Family abolition seems like a timely idea – but what are we even abolishing here, anyway?
In his series of novels The Dancers at the End of Time (1972-76), the science fiction author Michael Moorcock described a fantastical historical endgame for the human species, a polymorphously perverse utopia in which everyone – what few individuals still remain on a planet that has for millennia witnessed nothing genuinely new – has the power to remake the world and themselves however they choose. Ethics, morality, no longer exist: there are only aesthetic standards, good or bad taste. No-one needs anything, people can (genuinely) change sex or size or even (superficially) species at the drop of a thought, and no-one need permanently die. In the opening chapters of the first book, the central character, Jherek Carnelian, who is described as one of the few individuals now living who was born naturally (rather than being created in some other way), has casual sex with both of his biological parents.
The Dancers at the End of Time describes a world of limitless fantasy and freedom from need. This world also, basically, sucks. Everyone is always bored, living only for the petty jealousies they pursue with one another – motivated solely by whatever personalities they have chosen to inhabit, or which aliens or time-travellers who’ve been unlucky enough to crash-land in their era one of them wants for their personal zoo. No-one can imagine anything new: all they can do is play, pointlessly, with whatever forms have washed up in their world from the past. There is, in short, no natality: the new beginning that Hannah Arendt emphasised (in 1958’s The Human Condition) was the basis of our hope in the future, inherent in the birth and raising of new human beings. At one point, when the ‘Dancers’ are informed by a doom-mongering alien that the universe itself is about to end, they can only respond to the news with delight: finally, someone has stumbled upon a great new bit.
Reading Dancers, I am glad to have what I happen to: a young family, who I care for, and work on behalf of. It’s not always easy, and it’s not always ideal. But it gives my life meaning – and it gives me a kind of hope in the future: maybe my kids could be a bit better, a bit happier, than me. It makes me feel like I matter, in a way that I’m not sure anything else would. Certainly nothing else ever really worked before – I remember feeling utterly superfluous before I became a father.
But maybe I’ve got it all wrong. Maybe this ideal of a ‘meaningful’ family life is just the reflection of an ideology of work, to which I am addicted; of the patriarchal values, which were formed to serve the interests of white Europeans like me as we set about attempting to dominate the rest of the world; of my selfish, destructive desire to force my kids to be, in some sense, ‘like me’ – to inherit whatever it is I happen to be doing with my life. Maybe these sick desires are propping up an institution primarily responsible for the oppression of racialised minorities, the repression of sexual minorities, and abuse. Maybe things don’t have to be this way.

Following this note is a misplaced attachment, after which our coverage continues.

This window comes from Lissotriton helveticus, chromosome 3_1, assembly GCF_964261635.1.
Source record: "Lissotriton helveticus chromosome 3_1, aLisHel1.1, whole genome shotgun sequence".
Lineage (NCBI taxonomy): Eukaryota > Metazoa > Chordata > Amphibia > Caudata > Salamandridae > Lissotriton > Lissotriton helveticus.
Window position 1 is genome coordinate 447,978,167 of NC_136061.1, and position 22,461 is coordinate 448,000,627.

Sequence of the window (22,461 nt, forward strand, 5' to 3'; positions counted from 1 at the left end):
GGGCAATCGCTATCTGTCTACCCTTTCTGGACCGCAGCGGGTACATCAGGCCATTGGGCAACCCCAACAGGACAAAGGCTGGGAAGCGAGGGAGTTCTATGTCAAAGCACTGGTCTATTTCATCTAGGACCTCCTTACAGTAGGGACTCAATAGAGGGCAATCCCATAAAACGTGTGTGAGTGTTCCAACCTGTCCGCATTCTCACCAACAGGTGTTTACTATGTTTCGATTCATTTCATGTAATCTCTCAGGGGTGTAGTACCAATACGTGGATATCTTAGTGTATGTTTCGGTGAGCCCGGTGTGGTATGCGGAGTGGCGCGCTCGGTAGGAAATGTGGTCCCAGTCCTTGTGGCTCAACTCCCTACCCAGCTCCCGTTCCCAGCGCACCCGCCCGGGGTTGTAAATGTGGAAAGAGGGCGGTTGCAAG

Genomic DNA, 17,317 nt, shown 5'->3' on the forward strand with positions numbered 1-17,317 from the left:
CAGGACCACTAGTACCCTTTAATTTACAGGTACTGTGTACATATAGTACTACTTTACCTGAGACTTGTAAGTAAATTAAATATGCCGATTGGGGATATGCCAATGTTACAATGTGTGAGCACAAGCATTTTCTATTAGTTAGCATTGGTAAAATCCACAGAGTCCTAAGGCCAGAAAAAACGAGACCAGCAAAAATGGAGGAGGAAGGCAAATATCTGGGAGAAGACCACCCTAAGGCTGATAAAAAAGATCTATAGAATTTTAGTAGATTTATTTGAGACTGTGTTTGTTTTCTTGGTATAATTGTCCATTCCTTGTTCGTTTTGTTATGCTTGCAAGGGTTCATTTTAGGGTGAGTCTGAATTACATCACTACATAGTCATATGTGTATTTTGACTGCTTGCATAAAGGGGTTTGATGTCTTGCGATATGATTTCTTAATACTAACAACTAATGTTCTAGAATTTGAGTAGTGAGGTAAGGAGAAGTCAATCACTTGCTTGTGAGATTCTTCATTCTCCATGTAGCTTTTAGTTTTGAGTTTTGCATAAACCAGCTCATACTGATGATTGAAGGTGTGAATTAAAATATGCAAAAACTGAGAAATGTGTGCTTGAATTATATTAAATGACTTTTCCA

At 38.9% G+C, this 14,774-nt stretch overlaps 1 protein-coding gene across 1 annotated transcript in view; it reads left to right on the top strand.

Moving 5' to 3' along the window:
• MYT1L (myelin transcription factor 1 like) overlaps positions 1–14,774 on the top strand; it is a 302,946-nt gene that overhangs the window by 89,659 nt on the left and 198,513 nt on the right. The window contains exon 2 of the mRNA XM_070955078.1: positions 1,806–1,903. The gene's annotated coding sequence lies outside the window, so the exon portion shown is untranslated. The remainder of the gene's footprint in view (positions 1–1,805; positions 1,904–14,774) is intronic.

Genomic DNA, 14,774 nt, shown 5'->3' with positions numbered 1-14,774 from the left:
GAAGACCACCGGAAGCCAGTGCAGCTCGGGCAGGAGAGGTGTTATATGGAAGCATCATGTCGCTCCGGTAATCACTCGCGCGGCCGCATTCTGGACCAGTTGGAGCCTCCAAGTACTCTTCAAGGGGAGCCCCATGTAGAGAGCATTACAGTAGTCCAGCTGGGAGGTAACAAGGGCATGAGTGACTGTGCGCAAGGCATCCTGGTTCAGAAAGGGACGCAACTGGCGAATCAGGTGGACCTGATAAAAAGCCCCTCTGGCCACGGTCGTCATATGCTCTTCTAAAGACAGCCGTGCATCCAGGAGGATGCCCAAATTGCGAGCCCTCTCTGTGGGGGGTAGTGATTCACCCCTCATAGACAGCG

This, at any rate, is the provocative thought voiced by the writer Sophie Lewis in her 2019 book Full Surrogacy Now: that we should ‘abolish the family’.
As to what Lewis meant by this, of course, it wasn’t exactly clear. Did she really mean we should ‘abolish’ the family, get rid of it altogether? Or do we need to somehow expand it, reform it, instead? Full Surrogacy Now gave few answers – but then, that book was mostly a careful piece of human geography about surrogacy in the global south: the ‘family abolition’ stuff was really confined to a bit of polemic at either end.
For all this, however, ‘family abolition’ has seemed like a timely idea – and not just because people nowadays love the thought of abolishing things (prisons, the police, work, and so on). From 2020, the COVID-19 pandemic led to the nuclear family coming into question, as the powers-that-be arranged their policy response by assuming that it was the default. Aside from excluding people who did not fit comfortably into any sort of ‘nuclear’ model (famously, for a while non-cohabiting couples were technically banned from having sex), as lockdowns and other forms of isolation wore on, it gradually became apparent, to anyone who had to bring up kids in this sort of context, that two human adults are simply not enough for any human child: that we all need ‘non-nuclear’ connections to thrive.
I was therefore excited when I found out that Lewis has now published a new, short book, Abolish the Family: A Manifesto for Liberation and Care (2022) elaborating on her earlier claims. Unfortunately, I’m not sure it delivers on its promise. The work is punchy and accessible, and includes a useful survey of the history of ‘family abolitionist’ ideas, from Plato to Marx to Shulamith Firestone to the Black feminist tradition and more (although I would quibble that all of her examples were really ‘family abolitionists’ in the way that Lewis is). But as a critic, I couldn’t really read its argument as demonstrating anything other than the fact that not only can we not really conceive of what Lewis calls ‘family abolition’ – even if we could, it wouldn’t really be something we should want.
One obvious question is: what are we even abolishing here, anyway? Obviously we can talk about ‘the nuclear family’, and say we need to abolish, or reform that (fine). But as Lewis herself points out, most people don’t really live in nuclear families. Family already is a lot more extensive than that – even American sitcoms recognise this, as ‘the family’ turns out to be your friends (as on Friends, 1994-2004) or the people you work with (as on The Office, 2005-13), or the people you drink with in a bar (Cheers, 1982-93). Are we doing away with all of that as well?